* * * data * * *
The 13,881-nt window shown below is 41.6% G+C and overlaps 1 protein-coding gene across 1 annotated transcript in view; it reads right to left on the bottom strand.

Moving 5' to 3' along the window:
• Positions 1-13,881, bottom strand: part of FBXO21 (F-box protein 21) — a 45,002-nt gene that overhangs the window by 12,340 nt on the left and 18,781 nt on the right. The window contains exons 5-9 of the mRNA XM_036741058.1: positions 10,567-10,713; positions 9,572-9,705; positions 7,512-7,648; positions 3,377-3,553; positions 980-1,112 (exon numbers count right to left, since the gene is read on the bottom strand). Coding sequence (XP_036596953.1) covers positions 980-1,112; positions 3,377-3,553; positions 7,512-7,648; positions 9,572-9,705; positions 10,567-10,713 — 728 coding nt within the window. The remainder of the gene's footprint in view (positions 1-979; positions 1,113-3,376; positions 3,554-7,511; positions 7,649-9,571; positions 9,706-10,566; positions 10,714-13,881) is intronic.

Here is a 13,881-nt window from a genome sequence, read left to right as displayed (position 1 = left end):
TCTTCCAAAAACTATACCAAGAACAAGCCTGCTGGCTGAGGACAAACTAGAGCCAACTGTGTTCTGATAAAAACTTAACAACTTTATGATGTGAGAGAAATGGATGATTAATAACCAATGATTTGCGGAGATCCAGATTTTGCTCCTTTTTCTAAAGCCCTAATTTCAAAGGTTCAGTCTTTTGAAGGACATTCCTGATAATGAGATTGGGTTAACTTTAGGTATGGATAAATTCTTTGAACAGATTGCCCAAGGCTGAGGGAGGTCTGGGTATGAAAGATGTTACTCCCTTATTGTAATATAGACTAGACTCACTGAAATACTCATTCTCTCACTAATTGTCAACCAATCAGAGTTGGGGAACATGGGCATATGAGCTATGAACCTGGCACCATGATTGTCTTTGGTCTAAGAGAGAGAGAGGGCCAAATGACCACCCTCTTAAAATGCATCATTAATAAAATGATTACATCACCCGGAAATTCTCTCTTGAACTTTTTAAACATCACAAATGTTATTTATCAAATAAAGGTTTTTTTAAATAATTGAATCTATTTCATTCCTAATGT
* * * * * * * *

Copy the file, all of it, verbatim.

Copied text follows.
The 13,881-nt window shown below is 41.6% G+C and overlaps 1 protein-coding gene across 1 annotated transcript in view; it reads right to left on the bottom strand.

Moving 5' to 3' along the window:
• Positions 1-13,881, bottom strand: part of FBXO21 (F-box protein 21) — a 45,002-nt gene that overhangs the window by 12,340 nt on the left and 18,781 nt on the right. The window contains exons 5-9 of the mRNA XM_036741058.1: positions 10,567-10,713; positions 9,572-9,705; positions 7,512-7,648; positions 3,377-3,553; positions 980-1,112 (exon numbers count right to left, since the gene is read on the bottom strand). Coding sequence (XP_036596953.1) covers positions 980-1,112; positions 3,377-3,553; positions 7,512-7,648; positions 9,572-9,705; positions 10,567-10,713 — 728 coding nt within the window. The remainder of the gene's footprint in view (positions 1-979; positions 1,113-3,376; positions 3,554-7,511; positions 7,649-9,571; positions 9,706-10,566; positions 10,714-13,881) is intronic.

Here is a 13,881-nt window from a genome sequence, read left to right as displayed (position 1 = left end):
TCTTCCAAAAACTATACCAAGAACAAGCCTGCTGGCTGAGGACAAACTAGAGCCAACTGTGTTCTGATAAAAACTTAACAACTTTATGATGTGAGAGAAATGGATGATTAATAACCAATGATTTGCGGAGATCCAGATTTTGCTCCTTTTTCTAAAGCCCTAATTTCAAAGGTTCAGTCTTTTGAAGGACATTCCTGATAATGAGATTGGGTTAACTTTAGGTATGGATAAATTCTTTGAACAGATTGCCCAAGGCTGAGGGAGGTCTGGGTATGAAAGATGTTACTCCCTTATTGTAATATAGACTAGACTCACTGAAATACTCATTCTCTCACTAATTGTCAACCAATCAGAGTTGGGGAACATGGGCATATGAGCTATGAACCTGGCACCATGATTGTCTTTGGTCTAAGAGAGAGAGAGGGCCAAATGACCACCCTCTTAAAATGCATCATTAATAAAATGATTACATCACCCGGAAATTCTCTCTTGAACTTTTTAAACATCACAAATGTTATTTATCAAATAAAGGTTTTTTTAAATAATTGAATCTATTTCATTCCTAATGT